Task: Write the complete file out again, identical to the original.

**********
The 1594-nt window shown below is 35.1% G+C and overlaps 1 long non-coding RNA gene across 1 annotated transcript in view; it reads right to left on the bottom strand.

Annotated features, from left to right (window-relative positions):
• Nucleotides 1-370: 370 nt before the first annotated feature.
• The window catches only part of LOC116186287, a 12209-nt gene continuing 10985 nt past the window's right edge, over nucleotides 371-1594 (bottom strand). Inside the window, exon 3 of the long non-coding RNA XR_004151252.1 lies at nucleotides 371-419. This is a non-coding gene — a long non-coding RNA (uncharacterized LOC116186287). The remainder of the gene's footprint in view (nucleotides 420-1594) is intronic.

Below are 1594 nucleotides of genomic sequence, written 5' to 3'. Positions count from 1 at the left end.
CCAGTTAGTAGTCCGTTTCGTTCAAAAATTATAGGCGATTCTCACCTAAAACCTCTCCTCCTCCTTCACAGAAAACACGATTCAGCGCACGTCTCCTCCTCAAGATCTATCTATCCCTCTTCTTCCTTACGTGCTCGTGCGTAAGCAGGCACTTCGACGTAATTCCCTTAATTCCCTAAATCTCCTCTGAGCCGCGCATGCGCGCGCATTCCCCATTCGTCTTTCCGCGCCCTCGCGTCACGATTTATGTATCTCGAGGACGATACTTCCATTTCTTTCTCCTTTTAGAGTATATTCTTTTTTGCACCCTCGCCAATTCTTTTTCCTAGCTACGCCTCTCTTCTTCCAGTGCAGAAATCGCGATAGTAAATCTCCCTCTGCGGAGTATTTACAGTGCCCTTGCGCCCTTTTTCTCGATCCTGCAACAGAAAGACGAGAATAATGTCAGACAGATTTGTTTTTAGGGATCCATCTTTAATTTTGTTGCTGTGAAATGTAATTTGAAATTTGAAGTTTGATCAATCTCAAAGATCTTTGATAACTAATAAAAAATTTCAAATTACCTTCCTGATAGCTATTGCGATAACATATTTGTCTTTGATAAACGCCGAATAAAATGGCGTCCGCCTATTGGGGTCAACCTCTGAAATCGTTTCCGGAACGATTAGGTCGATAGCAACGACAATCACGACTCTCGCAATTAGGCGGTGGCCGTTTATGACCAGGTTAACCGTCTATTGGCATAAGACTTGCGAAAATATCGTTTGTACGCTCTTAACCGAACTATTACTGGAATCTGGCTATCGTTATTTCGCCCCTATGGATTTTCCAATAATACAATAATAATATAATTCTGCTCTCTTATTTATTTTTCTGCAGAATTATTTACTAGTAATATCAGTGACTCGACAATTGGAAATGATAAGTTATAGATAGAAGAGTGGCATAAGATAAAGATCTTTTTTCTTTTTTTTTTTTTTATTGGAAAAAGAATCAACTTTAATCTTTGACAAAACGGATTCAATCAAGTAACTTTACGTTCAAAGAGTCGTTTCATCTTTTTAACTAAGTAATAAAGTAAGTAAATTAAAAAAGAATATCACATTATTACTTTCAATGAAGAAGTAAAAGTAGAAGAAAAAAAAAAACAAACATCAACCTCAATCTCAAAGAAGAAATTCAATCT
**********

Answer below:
The 1594-nt window shown below is 35.1% G+C and overlaps 1 long non-coding RNA gene across 1 annotated transcript in view; it reads right to left on the bottom strand.

Annotated features, from left to right (window-relative positions):
• Nucleotides 1-370: 370 nt before the first annotated feature.
• The window catches only part of LOC116186287, a 12209-nt gene continuing 10985 nt past the window's right edge, over nucleotides 371-1594 (bottom strand). Inside the window, exon 3 of the long non-coding RNA XR_004151252.1 lies at nucleotides 371-419. This is a non-coding gene — a long non-coding RNA (uncharacterized LOC116186287). The remainder of the gene's footprint in view (nucleotides 420-1594) is intronic.

Below are 1594 nucleotides of genomic sequence, written 5' to 3'. Positions count from 1 at the left end.
CCAGTTAGTAGTCCGTTTCGTTCAAAAATTATAGGCGATTCTCACCTAAAACCTCTCCTCCTCCTTCACAGAAAACACGATTCAGCGCACGTCTCCTCCTCAAGATCTATCTATCCCTCTTCTTCCTTACGTGCTCGTGCGTAAGCAGGCACTTCGACGTAATTCCCTTAATTCCCTAAATCTCCTCTGAGCCGCGCATGCGCGCGCATTCCCCATTCGTCTTTCCGCGCCCTCGCGTCACGATTTATGTATCTCGAGGACGATACTTCCATTTCTTTCTCCTTTTAGAGTATATTCTTTTTTGCACCCTCGCCAATTCTTTTTCCTAGCTACGCCTCTCTTCTTCCAGTGCAGAAATCGCGATAGTAAATCTCCCTCTGCGGAGTATTTACAGTGCCCTTGCGCCCTTTTTCTCGATCCTGCAACAGAAAGACGAGAATAATGTCAGACAGATTTGTTTTTAGGGATCCATCTTTAATTTTGTTGCTGTGAAATGTAATTTGAAATTTGAAGTTTGATCAATCTCAAAGATCTTTGATAACTAATAAAAAATTTCAAATTACCTTCCTGATAGCTATTGCGATAACATATTTGTCTTTGATAAACGCCGAATAAAATGGCGTCCGCCTATTGGGGTCAACCTCTGAAATCGTTTCCGGAACGATTAGGTCGATAGCAACGACAATCACGACTCTCGCAATTAGGCGGTGGCCGTTTATGACCAGGTTAACCGTCTATTGGCATAAGACTTGCGAAAATATCGTTTGTACGCTCTTAACCGAACTATTACTGGAATCTGGCTATCGTTATTTCGCCCCTATGGATTTTCCAATAATACAATAATAATATAATTCTGCTCTCTTATTTATTTTTCTGCAGAATTATTTACTAGTAATATCAGTGACTCGACAATTGGAAATGATAAGTTATAGATAGAAGAGTGGCATAAGATAAAGATCTTTTTTCTTTTTTTTTTTTTTATTGGAAAAAGAATCAACTTTAATCTTTGACAAAACGGATTCAATCAAGTAACTTTACGTTCAAAGAGTCGTTTCATCTTTTTAACTAAGTAATAAAGTAAGTAAATTAAAAAAGAATATCACATTATTACTTTCAATGAAGAAGTAAAAGTAGAAGAAAAAAAAAAACAAACATCAACCTCAATCTCAAAGAAGAAATTCAATCT